When the Hialeah Church of Christ met for worship for the first time 39 years ago in its beautiful new sanctuary at 7700 W. 20th Ave., over 500 people were in attendance. Willie Hamblen was the minister at the time and preached the first sermon.
Last Sunday as the congregation and friends said farewell to its home at three final worship services in the sanctuary, about 150 people were in attendance. Hamblen was invited back to preach the final sermon.
The fact that Sunday's congregation numbered less than half the size of the congregation on that first Sunday is a sign of the times, said Morris B. Legg, a member of the church.
"When we built this church, we had grand visions for the church; we were a very vibrant congregation back then," he said.
But as the years passed, the congregation grew older and more work was needed to be done on the building than the congregation was financially or physically able to do. "It was easier to sell and find another property to fit our needs," Legg said.
The Hialeah Church of Christ began in 1948 under a palm tree in the Bennie Babcock Park on East Fourth Avenue in Hialeah. Later the congregation met at the Hialeah City Hall until moving to its original home at 1094 E. Fourth Ave., where it met for 25 years before moving to the location at 7700 W. 20th Ave.
Legg said over the past nearly 40 years, there have been many changes — some good and others not so good — such as deaths, members moving away, and others falling away.
"The building has also changed. It has suffered, like some of the older members, from years of service and weather. But the good outnumber the bad. We've had gospel meetings, vacation Bible schools, hundreds of baptisms, beautiful wedding showers, birthday parties and fellowships," he said.
In addition to the building being used by the church, Legg said it has served as home for Atlantic Christian School, Atlantic International Bible Institute (a preacher training school) a home for Spanish and Chinese congregations and the homes and office for Christian Homes for Children.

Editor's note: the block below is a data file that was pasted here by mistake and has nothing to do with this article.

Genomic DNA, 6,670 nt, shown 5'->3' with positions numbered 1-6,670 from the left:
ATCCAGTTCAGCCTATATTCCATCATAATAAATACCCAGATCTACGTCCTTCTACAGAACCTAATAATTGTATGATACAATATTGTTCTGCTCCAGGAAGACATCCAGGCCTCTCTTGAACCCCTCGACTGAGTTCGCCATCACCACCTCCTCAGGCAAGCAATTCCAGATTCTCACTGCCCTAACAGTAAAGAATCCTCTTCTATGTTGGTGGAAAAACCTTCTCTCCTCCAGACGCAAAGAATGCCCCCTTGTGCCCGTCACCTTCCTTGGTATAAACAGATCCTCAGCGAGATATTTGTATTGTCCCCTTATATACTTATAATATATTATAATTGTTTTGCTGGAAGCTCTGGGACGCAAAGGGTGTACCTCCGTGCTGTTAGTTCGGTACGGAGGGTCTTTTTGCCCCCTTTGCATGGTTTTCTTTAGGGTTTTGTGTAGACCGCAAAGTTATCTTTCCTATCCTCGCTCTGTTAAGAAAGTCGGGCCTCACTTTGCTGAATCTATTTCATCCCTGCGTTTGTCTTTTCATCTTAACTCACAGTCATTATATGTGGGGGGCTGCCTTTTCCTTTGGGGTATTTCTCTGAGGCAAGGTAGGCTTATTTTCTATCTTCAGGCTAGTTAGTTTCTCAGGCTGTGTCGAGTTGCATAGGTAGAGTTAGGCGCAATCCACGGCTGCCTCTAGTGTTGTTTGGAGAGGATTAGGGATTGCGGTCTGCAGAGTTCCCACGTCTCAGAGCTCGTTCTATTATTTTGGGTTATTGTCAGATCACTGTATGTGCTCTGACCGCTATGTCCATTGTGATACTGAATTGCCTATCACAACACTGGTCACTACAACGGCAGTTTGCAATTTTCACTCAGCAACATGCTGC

The property has already been sold and will become the Youth Co-op Charter School. "We have already paid on a new property," Legg said.
Meanwhile, until its new permanent home is built, the church will continue with services on Sundays and Wednesday nights at the Don Shula Hotel at 6842 Main St. in Miami Lakes.
Although there was a lot of remembering the old times at the church, it was not a sad occasion. A bright spot was that Pastor Robert Ball, the congregation's current spiritual leader, was honored Sunday for his 20 years of service to the church.
A warm Neighbors in Religion salute to the Rev. Raymond Baker, who serves as pastor of El Bethel Tabernacle in Miami Gardens. Baker, who also is a banker with Great Florida Bank and works as the bank's Broward Market Lead, overseeing eight branches, still finds the time to serve as his brothers' keeper.
El Bethel Tabernacle's membership is made up of low and moderate income Miami Gardens residents. In order to improve the lives of those in his community and church, Baker provides free financial literacy training and youth mentorship, along with ample doses of spiritual guidance.
In addition to preaching the Word, Baker also teaches his members the importance of having good credit, how to achieve home ownership, saving for retirement and other basic banking concepts.